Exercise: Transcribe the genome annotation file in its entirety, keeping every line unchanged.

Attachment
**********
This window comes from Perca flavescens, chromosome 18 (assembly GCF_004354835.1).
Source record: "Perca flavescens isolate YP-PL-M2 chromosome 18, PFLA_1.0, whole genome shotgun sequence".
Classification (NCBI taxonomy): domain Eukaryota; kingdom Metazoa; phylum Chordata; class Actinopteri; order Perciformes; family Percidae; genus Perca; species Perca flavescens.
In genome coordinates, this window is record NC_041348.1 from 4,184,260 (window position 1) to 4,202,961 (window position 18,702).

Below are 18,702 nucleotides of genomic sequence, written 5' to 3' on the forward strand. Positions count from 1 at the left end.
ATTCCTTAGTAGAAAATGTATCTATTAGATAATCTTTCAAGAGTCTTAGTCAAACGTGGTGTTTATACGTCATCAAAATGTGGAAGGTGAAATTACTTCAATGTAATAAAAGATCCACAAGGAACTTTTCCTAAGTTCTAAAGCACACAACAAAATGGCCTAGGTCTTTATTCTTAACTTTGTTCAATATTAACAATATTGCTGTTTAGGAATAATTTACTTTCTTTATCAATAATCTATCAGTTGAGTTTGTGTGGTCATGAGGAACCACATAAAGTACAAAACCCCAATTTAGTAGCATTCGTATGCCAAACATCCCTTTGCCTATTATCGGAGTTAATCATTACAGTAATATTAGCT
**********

This window comes from Perca flavescens, chromosome 18 (assembly GCF_004354835.1).
Source record: "Perca flavescens isolate YP-PL-M2 chromosome 18, PFLA_1.0, whole genome shotgun sequence".
Classification (NCBI taxonomy): domain Eukaryota; kingdom Metazoa; phylum Chordata; class Actinopteri; order Perciformes; family Percidae; genus Perca; species Perca flavescens.
In genome coordinates, this window is record NC_041348.1 from 4,184,260 (window position 1) to 4,202,961 (window position 18,702).

Below are 18,702 nucleotides of genomic sequence, written 5' to 3' on the forward strand. Positions count from 1 at the left end.
ATTCCTTAGTAGAAAATGTATCTATTAGATAATCTTTCAAGAGTCTTAGTCAAACGTGGTGTTTATACGTCATCAAAATGTGGAAGGTGAAATTACTTCAATGTAATAAAAGATCCACAAGGAACTTTTCCTAAGTTCTAAAGCACACAACAAAATGGCCTAGGTCTTTATTCTTAACTTTGTTCAATATTAACAATATTGCTGTTTAGGAATAATTTACTTTCTTTATCAATAATCTATCAGTTGAGTTTGTGTGGTCATGAGGAACCACATAAAGTACAAAACCCCAATTTAGTAGCATTCGTATGCCAAACATCCCTTTGCCTATTATCGGAGTTAATCATTACAGTAATATTAGCT